Natural language (as opposed to structured communication modes such as Morse code) is by far the most common mode of communication between humans, and can thus provide significant insight into both individual mental states and interpersonal dynamics. As part of DARPA’s Artificial Social Intelligence for Successful Teams (ASIST) program, we are developing an AI agent team member that constructs and maintains models of their human teammates and provides appropriate task-relevant advice to improve team processes and mission performance. One of the key components of this agent is a module that uses a rule-based approach to extract task-relevant events from natural language utterances in real time, and publish them for consumption by downstream components. In this case study, we evaluate the performance of our rule-based event extraction system on a recently conducted ASIST experiment consisting of a simulated urban search and rescue mission in Minecraft. We compare the performance of our approach with that of a zero-shot neural classifier, and find that our approach outperforms the classifier for all event types, even when the classifier is used in an oracle setting where it knows how many events should be extracted from each utterance.


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MathAlign: Linking Formula Identifiers to their Contextual Natural Language Descriptions
Maria Alexeeva | Rebecca Sharp | Marco A. Valenzuela-Escárcega | Jennifer Kadowaki | Adarsh Pyarelal | Clayton Morrison
Proceedings of the Twelfth Language Resources and Evaluation Conference

Extending machine reading approaches to extract mathematical concepts and their descriptions is useful for a variety of tasks, ranging from mathematical information retrieval to increasing accessibility of scientific documents for the visually impaired. This entails segmenting mathematical formulae into identifiers and linking them to their natural language descriptions. We propose a rule-based approach for this task, which extracts LaTeX representations of formula identifiers and links them to their in-text descriptions, given only the original PDF and the location of the formula of interest. We also present a novel evaluation dataset for this task, as well as the tool used to create it.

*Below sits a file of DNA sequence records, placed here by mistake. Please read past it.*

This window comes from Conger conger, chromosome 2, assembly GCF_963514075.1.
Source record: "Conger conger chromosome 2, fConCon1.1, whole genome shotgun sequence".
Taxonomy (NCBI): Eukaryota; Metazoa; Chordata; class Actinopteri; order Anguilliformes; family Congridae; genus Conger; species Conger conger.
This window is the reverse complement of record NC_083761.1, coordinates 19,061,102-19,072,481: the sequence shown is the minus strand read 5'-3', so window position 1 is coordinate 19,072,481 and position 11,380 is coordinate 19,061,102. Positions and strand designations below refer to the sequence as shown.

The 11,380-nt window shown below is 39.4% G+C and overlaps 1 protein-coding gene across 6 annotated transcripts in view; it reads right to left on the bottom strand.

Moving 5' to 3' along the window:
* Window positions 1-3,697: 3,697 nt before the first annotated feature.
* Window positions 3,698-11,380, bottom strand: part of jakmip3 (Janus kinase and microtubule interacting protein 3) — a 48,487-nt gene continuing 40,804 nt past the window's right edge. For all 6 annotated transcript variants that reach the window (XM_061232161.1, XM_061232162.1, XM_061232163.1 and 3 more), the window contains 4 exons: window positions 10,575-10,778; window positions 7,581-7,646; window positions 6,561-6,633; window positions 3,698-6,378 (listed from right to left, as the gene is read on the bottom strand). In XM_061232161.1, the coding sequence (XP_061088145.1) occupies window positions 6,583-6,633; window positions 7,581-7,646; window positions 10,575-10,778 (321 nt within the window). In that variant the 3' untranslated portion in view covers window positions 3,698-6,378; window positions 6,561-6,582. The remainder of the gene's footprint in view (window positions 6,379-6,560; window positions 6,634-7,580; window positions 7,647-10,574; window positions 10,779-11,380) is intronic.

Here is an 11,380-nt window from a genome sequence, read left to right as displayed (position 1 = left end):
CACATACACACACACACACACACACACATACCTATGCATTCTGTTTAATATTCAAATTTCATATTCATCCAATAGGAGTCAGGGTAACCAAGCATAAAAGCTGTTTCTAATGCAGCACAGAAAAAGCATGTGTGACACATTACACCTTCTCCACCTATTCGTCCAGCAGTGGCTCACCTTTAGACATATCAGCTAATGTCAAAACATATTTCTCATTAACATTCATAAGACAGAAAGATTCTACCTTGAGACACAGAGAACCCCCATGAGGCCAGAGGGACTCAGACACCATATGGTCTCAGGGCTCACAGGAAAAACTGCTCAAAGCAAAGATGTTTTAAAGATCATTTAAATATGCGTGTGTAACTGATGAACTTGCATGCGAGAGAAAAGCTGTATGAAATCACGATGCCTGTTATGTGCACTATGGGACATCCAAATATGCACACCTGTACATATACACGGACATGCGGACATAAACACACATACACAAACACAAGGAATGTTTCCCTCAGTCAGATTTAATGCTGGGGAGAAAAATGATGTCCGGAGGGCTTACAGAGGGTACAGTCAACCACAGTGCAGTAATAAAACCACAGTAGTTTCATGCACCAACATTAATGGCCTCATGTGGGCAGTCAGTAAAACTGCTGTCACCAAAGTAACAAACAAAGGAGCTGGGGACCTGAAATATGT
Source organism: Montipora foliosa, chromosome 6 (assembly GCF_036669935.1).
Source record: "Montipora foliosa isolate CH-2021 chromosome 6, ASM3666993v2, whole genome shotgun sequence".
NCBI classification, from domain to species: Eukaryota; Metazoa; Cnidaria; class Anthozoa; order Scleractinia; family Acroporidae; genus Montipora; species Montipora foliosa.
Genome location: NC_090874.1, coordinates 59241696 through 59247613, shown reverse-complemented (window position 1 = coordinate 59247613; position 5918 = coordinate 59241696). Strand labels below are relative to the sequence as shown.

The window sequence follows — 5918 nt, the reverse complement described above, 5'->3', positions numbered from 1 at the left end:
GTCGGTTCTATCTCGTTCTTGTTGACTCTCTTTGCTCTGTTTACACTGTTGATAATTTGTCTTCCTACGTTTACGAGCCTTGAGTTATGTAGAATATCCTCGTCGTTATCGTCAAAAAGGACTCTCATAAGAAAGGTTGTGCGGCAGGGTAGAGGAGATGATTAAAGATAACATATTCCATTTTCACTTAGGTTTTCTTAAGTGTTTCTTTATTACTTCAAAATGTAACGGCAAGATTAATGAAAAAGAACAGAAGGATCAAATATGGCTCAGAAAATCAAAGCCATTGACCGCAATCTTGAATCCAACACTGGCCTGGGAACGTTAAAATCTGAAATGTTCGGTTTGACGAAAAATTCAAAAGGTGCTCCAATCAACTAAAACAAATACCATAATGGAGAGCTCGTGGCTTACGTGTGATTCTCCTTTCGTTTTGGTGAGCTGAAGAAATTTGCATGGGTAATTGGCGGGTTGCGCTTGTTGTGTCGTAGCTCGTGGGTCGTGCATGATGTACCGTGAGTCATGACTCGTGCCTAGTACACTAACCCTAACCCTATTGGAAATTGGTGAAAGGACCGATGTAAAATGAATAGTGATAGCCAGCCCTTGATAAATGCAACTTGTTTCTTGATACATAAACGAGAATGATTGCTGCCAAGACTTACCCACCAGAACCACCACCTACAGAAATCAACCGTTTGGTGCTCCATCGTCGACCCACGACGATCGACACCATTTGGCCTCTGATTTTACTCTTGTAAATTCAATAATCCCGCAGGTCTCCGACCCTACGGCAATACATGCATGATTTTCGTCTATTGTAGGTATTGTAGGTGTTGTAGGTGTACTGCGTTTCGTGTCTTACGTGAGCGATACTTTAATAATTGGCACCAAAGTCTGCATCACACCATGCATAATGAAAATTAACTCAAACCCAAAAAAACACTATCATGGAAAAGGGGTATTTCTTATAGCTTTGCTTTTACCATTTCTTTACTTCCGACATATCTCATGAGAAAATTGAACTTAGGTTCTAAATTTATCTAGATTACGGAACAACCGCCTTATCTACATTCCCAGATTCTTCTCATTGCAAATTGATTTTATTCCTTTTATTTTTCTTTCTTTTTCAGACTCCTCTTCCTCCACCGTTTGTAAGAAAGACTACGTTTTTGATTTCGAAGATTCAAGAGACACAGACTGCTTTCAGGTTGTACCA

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Eidos, INDRA, & Delphi: From Free Text to Executable Causal Models
Rebecca Sharp | Adarsh Pyarelal | Benjamin Gyori | Keith Alcock | Egoitz Laparra | Marco A. Valenzuela-Escárcega | Ajay Nagesh | Vikas Yadav | John Bachman | Zheng Tang | Heather Lent | Fan Luo | Mithun Paul | Steven Bethard | Kobus Barnard | Clayton Morrison | Mihai Surdeanu
Proceedings of the 2019 Conference of the North American Chapter of the Association for Computational Linguistics (Demonstrations)

Building causal models of complicated phenomena such as food insecurity is currently a slow and labor-intensive manual process. In this paper, we introduce an approach that builds executable probabilistic models from raw, free text. The proposed approach is implemented through three systems: Eidos, INDRA, and Delphi. Eidos is an open-domain machine reading system designed to extract causal relations from natural language. It is rule-based, allowing for rapid domain transfer, customizability, and interpretability. INDRA aggregates multiple sources of causal information and performs assembly to create a coherent knowledge base and assess its reliability. This assembled knowledge serves as the starting point for modeling. Delphi is a modeling framework that assembles quantified causal fragments and their contexts into executable probabilistic models that respect the semantics of the original text, and can be used to support decision making.